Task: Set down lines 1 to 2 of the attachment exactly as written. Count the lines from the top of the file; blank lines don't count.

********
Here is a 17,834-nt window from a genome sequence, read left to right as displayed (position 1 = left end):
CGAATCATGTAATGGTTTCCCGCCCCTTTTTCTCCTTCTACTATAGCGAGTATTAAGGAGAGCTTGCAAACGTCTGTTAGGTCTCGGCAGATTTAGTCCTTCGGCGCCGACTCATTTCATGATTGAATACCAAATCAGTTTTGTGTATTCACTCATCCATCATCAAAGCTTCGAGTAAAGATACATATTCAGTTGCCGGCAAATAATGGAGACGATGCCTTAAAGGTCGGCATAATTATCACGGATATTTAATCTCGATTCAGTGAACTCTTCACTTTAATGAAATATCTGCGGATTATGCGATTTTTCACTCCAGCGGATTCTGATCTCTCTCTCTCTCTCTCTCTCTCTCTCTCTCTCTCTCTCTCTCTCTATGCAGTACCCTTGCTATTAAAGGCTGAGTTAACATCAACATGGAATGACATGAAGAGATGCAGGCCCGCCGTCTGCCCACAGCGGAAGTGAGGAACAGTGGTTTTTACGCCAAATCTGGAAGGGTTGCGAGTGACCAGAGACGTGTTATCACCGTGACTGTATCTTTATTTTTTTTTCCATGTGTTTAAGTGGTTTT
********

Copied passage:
Here is a 17,834-nt window from a genome sequence, read left to right as displayed (position 1 = left end):
CGAATCATGTAATGGTTTCCCGCCCCTTTTTCTCCTTCTACTATAGCGAGTATTAAGGAGAGCTTGCAAACGTCTGTTAGGTCTCGGCAGATTTAGTCCTTCGGCGCCGACTCATTTCATGATTGAATACCAAATCAGTTTTGTGTATTCACTCATCCATCATCAAAGCTTCGAGTAAAGATACATATTCAGTTGCCGGCAAATAATGGAGACGATGCCTTAAAGGTCGGCATAATTATCACGGATATTTAATCTCGATTCAGTGAACTCTTCACTTTAATGAAATATCTGCGGATTATGCGATTTTTCACTCCAGCGGATTCTGATCTCTCTCTCTCTCTCTCTCTCTCTCTCTCTCTCTCTCTCTCTCTCTATGCAGTACCCTTGCTATTAAAGGCTGAGTTAACATCAACATGGAATGACATGAAGAGATGCAGGCCCGCCGTCTGCCCACAGCGGAAGTGAGGAACAGTGGTTTTTACGCCAAATCTGGAAGGGTTGCGAGTGACCAGAGACGTGTTATCACCGTGACTGTATCTTTATTTTTTTTTCCATGTGTTTAAGTGGTTTT